Yossi Gozlan: Robinson is currently eligible for an extension worth up to $55.6 million over four years. Since the Knicks exercised his team option for this season, he will become an unrestricted free agent in 2022. This could incentivize them to extend him before the end of the season. A two-year deal that aligns his contract with the rest of the core could make sense. The Knicks won’t be losing any cap space since they’re capped out until at least 2023. They also must decide whether or not to extend Kevin Knox before the start of the regular season.
Mitchell Robinson, Knicks (broken foot): New York’s starting center early last season is progressing fine, but he is not yet a full go as camp starts. The Knicks will be “conservative,” per a source, in bringing him back.
Ownership was made aware of Rosas’ transgressions with the staffer when team officials were provided with photographic evidence of their connection, sources said. It seems few if any in Minnesota and around the league had general knowledge of Rosas’ relationship until Wednesday, when the news quickly spread throughout the organization, and to rival team personnel, like wildfire. Rosas and the woman, each of whom is married, were seen kissing in a suite during a Minnesota United FC game last Saturday at Allianz Field, sources said. The soccer club was told to reserve luxury seating for several Timberwolves players and personnel, including assistant coach Pablo Prigioni. Two seats were filled by Rosas and the staffer.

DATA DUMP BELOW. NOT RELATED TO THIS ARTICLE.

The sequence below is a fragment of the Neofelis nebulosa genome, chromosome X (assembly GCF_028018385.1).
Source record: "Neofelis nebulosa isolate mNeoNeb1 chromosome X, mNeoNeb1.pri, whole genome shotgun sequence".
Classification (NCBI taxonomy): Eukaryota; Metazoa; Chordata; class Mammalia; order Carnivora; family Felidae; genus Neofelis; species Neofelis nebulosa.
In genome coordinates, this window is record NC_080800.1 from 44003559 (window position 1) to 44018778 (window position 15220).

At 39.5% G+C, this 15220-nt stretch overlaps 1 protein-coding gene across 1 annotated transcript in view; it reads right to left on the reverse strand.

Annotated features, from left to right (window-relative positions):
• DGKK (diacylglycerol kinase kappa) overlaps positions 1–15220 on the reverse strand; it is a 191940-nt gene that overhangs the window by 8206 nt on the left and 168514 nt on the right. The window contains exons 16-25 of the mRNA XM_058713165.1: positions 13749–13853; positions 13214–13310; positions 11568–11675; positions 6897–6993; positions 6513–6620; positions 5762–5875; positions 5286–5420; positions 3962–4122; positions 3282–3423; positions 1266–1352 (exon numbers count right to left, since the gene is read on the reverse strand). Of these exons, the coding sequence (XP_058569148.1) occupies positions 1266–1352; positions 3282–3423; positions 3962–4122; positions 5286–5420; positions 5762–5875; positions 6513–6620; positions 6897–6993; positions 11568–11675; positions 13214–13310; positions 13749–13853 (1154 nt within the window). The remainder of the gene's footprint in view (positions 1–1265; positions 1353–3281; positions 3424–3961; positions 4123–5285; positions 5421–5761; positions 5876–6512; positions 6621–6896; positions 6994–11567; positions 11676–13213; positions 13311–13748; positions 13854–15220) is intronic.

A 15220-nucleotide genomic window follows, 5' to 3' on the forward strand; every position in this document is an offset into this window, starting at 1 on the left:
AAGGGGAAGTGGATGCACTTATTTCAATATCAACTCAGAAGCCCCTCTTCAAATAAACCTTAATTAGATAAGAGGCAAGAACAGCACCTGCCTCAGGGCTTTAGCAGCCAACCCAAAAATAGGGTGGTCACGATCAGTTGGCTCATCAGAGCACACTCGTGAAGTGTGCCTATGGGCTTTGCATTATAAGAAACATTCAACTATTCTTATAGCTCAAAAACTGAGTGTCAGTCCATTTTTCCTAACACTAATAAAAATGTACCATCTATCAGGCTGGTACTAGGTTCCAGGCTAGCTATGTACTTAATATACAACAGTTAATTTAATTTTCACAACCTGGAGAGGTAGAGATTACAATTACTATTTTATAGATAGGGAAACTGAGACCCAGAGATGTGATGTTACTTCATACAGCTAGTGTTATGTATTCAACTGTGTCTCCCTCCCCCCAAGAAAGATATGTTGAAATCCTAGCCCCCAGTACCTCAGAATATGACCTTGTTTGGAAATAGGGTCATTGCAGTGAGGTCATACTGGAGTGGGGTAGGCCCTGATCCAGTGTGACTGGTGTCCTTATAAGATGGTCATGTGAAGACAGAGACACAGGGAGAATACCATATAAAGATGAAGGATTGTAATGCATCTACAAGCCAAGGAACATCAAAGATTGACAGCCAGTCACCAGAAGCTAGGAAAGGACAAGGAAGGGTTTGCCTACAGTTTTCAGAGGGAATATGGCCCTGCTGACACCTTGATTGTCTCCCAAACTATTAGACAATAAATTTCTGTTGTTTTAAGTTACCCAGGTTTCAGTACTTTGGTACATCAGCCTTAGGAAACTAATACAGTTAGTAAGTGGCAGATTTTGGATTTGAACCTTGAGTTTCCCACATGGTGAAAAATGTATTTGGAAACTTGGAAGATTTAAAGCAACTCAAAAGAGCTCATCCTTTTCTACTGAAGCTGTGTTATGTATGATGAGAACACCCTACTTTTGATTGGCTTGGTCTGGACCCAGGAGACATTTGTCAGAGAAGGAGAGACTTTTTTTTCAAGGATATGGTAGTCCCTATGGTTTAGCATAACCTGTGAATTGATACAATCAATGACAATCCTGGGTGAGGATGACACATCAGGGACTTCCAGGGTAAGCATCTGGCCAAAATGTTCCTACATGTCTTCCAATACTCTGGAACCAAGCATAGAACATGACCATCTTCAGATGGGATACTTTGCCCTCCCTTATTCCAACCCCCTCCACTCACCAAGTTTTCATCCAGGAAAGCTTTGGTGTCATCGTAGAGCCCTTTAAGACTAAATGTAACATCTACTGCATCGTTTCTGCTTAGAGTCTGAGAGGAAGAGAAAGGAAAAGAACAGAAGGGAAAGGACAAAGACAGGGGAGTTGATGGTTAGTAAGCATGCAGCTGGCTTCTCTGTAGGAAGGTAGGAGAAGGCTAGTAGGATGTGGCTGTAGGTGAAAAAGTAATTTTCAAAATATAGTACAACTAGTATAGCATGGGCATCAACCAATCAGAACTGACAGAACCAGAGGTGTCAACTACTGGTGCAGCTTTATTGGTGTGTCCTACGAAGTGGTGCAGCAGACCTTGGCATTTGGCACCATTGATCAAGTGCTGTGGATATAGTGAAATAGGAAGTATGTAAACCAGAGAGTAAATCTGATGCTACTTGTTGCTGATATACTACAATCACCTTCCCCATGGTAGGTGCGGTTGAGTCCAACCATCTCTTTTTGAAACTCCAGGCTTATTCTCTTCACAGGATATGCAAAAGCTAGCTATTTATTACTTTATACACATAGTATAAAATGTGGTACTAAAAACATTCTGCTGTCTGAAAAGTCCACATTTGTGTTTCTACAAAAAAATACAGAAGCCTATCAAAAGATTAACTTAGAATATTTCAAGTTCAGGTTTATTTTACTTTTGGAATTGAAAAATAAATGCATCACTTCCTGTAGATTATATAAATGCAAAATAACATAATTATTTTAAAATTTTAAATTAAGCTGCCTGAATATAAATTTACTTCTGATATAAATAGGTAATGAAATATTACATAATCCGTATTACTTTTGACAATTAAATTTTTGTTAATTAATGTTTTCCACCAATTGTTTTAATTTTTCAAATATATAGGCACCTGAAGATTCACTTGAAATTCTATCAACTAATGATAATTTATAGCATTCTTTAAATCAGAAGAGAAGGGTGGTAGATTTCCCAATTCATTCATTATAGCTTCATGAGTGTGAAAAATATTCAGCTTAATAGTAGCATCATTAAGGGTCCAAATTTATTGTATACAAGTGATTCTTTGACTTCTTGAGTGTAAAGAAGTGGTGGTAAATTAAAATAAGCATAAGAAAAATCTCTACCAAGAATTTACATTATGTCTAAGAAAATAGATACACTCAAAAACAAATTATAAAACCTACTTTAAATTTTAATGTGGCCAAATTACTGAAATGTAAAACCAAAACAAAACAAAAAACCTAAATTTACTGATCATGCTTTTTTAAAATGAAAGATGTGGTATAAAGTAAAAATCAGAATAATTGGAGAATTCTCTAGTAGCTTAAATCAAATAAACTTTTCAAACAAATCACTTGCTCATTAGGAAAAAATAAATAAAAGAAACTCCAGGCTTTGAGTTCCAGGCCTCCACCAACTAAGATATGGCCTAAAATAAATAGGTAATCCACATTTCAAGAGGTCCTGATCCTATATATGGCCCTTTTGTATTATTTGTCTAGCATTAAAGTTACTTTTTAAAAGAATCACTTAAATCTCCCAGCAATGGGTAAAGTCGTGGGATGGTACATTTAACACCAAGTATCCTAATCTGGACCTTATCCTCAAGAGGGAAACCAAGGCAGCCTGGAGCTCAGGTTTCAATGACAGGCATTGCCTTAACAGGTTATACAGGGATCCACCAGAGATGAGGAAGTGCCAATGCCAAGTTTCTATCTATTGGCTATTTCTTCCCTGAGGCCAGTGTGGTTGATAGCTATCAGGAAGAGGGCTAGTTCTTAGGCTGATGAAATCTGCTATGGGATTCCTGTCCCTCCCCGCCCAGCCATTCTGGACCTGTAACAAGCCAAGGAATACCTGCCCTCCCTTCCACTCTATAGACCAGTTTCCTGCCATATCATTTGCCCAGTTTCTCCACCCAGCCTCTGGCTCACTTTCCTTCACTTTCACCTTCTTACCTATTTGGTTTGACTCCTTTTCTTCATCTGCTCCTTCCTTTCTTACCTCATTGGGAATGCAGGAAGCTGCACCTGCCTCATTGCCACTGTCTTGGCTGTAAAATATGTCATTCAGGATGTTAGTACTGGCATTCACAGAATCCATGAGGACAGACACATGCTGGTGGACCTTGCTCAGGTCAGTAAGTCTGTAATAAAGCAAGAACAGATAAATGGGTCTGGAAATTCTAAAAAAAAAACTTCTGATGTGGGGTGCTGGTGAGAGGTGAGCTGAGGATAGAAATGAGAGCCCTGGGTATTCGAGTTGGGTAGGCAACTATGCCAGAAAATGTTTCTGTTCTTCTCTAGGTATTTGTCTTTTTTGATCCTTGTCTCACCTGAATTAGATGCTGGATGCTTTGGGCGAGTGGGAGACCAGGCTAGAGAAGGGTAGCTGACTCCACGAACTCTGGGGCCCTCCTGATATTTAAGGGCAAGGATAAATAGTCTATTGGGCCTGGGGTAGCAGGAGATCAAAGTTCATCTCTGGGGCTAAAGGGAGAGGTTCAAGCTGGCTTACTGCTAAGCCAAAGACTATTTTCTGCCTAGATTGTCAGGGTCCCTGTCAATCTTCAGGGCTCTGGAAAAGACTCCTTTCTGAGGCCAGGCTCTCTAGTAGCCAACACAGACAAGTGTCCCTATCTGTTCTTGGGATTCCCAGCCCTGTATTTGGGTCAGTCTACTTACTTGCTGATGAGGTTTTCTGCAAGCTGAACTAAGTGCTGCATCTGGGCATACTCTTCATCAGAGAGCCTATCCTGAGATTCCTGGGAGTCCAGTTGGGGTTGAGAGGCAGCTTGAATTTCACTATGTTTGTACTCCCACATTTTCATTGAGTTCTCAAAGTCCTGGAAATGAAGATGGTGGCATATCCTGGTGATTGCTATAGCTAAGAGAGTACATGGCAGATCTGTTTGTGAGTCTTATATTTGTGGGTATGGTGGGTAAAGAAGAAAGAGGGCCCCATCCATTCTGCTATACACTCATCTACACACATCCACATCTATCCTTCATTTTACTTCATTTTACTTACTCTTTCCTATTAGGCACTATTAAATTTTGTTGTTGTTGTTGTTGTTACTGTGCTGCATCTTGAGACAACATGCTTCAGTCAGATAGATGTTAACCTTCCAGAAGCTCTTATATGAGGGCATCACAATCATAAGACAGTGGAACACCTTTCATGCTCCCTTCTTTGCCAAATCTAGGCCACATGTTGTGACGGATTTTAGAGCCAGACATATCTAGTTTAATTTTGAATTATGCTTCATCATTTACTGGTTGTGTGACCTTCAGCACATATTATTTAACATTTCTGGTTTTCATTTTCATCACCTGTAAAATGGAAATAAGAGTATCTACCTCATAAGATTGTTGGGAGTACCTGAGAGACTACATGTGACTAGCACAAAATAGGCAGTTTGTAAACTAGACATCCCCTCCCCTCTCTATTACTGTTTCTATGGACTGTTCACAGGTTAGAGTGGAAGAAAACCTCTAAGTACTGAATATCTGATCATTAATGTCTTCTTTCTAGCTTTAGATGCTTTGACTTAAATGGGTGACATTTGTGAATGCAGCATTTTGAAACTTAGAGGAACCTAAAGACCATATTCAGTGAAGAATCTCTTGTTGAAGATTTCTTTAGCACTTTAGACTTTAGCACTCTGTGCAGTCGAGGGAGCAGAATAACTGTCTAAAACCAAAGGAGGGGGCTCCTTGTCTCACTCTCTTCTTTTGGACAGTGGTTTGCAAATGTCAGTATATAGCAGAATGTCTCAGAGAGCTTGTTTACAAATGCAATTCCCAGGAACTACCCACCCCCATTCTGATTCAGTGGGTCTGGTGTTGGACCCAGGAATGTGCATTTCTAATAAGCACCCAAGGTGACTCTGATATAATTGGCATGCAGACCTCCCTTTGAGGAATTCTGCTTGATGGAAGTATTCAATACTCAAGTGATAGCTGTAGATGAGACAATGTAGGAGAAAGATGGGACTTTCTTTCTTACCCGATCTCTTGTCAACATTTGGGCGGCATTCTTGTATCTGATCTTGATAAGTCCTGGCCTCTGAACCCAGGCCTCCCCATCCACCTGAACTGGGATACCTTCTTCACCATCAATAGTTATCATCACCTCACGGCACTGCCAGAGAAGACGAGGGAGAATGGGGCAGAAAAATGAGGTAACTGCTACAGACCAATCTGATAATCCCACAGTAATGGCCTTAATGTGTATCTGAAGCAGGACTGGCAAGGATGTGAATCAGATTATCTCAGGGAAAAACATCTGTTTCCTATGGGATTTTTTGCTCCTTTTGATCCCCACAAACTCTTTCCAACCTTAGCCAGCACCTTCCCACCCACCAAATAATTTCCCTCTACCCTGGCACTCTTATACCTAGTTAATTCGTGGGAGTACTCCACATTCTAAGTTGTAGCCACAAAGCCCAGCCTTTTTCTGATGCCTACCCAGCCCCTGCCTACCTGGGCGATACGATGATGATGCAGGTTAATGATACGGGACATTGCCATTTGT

Those pictures have been obtained by Bleacher Report. One photograph is a close-up shot, clearly showing Rosas and the woman sitting beside one another in light blue cushioned seats, behind the suite’s protective plexiglass. A second photograph follows, where the two have leaned towards one another for a romantic embrace. Minnesota’s statement announcing Rosas’ departure provided no further context behind its decision, and as word of his affair swirled around the league Wednesday, several executives noted how Timberwolves owner Glen Taylor did not thank Rosas for his time atop the team’s basketball department, as is customary in the business.
The revelation of Rosas’ relationship comes after a series of tense staffing dynamics within his front office, and a level of discontent from some Timberwolves staffers pertaining to Rosas’ leadership style, which has been described as isolationist. Any lead executive is privy to make final basketball decisions as they see fit, but several Minnesota figures told B/R they were dissatisfied by Rosas’ penchant for disregarding consultations from his front office.